Proactive disclosure is useful because it reduces the volume of requests by citizens and, consequently, the workload of the desk officers. It equally promotes citizens’ participation in decision making in governance by readily availing them of relevant information to address their concerns and make meaningful contribution. This enhances transparency and accountability in governance. Transparency and accountability, along with the rule of law are the pillars of good governance. Transparency and the rule of law are the basic tools for the enforcement of accountability (Johnston, 1993; Omotayo, 2015). Thus, transparency, accountability and good governance have been said to be inseparable (Owasanoye, 2000). This is anchored on the view that transparency as a concept in public office may be described as a commitment by all public and government institutions to be open and transparent in their policies and actions while accountability may be described as the responsibility of the same public officers and institutions to the people they purport to serve, including a willingness to submit to appropriate scrutiny for the office. As such, public officers should particularly be ready to give reasons for their actions, except where public interest consideration demands otherwise (Owasanoye, 2000). Indeed, the legitimacy of governments have been tied concepts such as accountability, transparency, responsiveness and meaningful participation; all of which are intimately intertwined and work together for the realisation of good governance (Obaidullah, 2001).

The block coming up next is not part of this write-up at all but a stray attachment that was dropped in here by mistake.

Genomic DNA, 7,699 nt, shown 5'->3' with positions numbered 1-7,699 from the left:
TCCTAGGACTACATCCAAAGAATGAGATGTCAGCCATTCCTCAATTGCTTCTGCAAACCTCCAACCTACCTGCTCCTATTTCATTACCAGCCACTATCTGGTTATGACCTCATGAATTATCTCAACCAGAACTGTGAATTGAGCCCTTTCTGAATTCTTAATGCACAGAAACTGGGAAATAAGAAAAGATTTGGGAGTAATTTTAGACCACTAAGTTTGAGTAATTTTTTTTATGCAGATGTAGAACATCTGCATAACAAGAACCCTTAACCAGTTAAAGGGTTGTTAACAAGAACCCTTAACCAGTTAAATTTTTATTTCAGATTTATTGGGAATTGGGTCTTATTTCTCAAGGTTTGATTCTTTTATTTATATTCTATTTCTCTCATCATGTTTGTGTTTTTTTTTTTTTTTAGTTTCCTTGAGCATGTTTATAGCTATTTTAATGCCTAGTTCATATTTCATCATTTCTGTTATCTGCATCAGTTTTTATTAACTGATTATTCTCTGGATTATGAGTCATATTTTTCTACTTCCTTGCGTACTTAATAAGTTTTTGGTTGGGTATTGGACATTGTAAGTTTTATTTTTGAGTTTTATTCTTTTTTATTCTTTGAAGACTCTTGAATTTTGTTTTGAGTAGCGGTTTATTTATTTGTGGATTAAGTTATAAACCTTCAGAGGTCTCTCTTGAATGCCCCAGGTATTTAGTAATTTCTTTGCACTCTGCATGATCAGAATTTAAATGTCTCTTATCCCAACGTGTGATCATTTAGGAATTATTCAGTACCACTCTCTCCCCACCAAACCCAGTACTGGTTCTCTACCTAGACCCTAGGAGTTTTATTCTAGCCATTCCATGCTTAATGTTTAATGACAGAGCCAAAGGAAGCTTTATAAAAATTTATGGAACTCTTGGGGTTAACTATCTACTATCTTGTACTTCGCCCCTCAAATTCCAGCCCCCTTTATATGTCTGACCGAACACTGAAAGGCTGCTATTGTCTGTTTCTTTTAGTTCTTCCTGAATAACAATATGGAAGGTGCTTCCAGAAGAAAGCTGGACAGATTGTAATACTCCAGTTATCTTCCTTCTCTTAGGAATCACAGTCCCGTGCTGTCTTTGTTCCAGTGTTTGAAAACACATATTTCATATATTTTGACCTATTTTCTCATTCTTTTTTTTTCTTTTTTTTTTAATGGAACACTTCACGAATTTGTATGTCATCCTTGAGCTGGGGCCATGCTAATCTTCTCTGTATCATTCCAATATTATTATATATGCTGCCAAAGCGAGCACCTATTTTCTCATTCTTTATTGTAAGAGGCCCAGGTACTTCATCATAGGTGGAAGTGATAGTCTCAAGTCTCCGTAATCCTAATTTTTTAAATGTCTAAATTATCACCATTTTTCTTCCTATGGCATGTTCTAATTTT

It is observed with respect to this obligation, though, that there are no sanctions against public institutions that fail to comply with some critical provisions of the Act. For instance, subsection (3)(f) requires the publication of the title and address of the appropriate officer of the institution to whom an application for information under this Act shall be sent, provided that the failure of any public institution to publish any information under this subsection shall not prejudicially affect the public’s right of access to information in the custody of such public institution. Apart from paragraph (f) above, there are several relevant items of information a public institution is required to publish under this subsection. The use of “shall” in subsection 3 implies that this requirement is mandatory and not discretionary. Yet, the drafters of the Act did not see any need for sanction for failure to comply with this mandate other than that such failure “shall not prejudicially affect the public’s right of access to information in the custody of such public institution.” How possible is it for such failure not to prejudicially affect the public’s right of access to such information? Indeed, such failure constitutes a stumbling block in the way of information seekers who have to spend extra time, energy and resources to get the details of relevant officers before they can apply for needed information. Indeed, it amounts to visiting the default of such public institutions on information seekers as exemplified in Unity Bank v Sokoto Rima and Rural Development Authority & Anor (2015) where the Court held that where the law specifies a manner of performing a stated function, the party must comply and if it fails to do so, cannot visit this default on another party.